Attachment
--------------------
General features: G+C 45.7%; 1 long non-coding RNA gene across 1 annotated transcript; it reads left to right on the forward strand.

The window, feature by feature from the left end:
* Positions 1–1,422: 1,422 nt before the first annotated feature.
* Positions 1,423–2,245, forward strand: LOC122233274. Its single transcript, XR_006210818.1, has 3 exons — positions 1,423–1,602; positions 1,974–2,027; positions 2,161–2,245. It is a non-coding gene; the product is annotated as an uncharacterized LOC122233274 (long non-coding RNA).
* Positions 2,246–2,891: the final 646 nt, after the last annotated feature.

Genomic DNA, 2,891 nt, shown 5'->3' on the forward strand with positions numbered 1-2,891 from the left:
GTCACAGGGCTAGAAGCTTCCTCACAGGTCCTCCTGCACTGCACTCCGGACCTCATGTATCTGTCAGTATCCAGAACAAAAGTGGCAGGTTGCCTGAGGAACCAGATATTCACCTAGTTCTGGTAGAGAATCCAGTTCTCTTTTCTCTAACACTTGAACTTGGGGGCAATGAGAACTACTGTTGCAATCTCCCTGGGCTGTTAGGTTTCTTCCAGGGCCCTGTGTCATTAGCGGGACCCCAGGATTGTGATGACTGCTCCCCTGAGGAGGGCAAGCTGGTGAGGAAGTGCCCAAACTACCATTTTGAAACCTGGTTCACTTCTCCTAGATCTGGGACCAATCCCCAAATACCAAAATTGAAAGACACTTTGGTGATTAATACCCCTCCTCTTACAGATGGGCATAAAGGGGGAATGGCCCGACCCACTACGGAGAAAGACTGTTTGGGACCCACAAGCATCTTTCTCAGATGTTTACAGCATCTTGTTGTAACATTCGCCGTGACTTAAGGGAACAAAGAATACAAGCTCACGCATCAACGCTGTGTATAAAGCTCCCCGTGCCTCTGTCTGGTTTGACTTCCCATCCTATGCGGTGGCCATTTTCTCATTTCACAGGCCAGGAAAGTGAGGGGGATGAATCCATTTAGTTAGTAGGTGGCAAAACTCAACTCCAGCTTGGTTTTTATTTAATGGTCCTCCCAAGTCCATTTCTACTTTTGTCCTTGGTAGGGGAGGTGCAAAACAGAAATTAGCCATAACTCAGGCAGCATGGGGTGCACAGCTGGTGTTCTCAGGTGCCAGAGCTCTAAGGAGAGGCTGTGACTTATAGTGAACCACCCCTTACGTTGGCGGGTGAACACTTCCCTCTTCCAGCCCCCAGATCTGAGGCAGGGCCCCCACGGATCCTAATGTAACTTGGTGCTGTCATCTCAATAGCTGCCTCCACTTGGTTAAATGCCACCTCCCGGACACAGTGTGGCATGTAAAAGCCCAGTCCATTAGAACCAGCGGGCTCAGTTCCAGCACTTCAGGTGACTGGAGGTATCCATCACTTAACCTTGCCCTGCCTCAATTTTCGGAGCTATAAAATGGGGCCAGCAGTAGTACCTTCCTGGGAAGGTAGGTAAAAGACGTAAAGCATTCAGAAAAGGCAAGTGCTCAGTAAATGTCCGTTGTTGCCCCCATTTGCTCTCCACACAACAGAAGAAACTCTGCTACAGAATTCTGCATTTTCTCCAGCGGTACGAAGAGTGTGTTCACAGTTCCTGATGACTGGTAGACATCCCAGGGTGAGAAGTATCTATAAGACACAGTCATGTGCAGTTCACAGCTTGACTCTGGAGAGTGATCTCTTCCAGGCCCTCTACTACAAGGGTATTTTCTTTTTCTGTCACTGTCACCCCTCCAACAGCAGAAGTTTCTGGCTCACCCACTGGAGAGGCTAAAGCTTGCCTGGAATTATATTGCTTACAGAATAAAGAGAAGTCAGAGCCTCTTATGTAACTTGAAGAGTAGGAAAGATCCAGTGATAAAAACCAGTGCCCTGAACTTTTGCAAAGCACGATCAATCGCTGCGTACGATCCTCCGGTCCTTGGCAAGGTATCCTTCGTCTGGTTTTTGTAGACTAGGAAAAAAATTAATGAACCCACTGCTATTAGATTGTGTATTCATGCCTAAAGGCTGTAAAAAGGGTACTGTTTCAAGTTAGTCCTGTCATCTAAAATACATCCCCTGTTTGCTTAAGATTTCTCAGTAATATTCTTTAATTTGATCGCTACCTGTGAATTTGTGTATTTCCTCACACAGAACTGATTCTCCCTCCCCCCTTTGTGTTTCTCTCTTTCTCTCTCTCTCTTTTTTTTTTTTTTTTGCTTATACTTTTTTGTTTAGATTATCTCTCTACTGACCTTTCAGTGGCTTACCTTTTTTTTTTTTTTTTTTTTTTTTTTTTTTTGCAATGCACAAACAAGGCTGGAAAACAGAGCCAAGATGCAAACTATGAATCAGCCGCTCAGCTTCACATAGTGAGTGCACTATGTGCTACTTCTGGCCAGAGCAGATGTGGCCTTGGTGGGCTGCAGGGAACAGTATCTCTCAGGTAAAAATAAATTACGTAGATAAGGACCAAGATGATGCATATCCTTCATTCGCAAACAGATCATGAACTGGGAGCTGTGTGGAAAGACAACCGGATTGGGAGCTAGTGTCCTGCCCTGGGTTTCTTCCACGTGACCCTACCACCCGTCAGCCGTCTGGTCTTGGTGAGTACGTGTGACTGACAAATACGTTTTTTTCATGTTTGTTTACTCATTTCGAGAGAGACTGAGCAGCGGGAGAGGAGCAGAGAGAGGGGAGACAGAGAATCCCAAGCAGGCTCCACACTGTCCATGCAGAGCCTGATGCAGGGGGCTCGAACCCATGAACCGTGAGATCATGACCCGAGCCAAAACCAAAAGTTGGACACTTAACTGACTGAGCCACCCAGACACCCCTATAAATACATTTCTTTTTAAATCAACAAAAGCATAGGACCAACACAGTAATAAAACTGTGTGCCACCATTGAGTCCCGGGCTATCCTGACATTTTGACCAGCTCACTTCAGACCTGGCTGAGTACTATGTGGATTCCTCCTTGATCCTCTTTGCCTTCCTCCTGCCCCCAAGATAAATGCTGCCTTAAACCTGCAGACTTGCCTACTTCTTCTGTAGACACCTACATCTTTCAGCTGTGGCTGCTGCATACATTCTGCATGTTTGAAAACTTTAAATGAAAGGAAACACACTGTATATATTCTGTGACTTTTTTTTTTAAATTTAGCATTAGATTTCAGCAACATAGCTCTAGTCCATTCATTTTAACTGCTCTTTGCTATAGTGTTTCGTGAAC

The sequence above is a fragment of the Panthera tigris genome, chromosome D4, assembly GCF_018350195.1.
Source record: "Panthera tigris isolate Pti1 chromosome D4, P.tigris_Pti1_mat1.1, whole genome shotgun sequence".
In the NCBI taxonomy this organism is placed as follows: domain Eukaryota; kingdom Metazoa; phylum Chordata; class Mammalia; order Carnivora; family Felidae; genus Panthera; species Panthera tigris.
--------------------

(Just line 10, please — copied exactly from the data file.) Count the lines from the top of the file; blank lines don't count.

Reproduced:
In the NCBI taxonomy this organism is placed as follows: domain Eukaryota; kingdom Metazoa; phylum Chordata; class Mammalia; order Carnivora; family Felidae; genus Panthera; species Panthera tigris.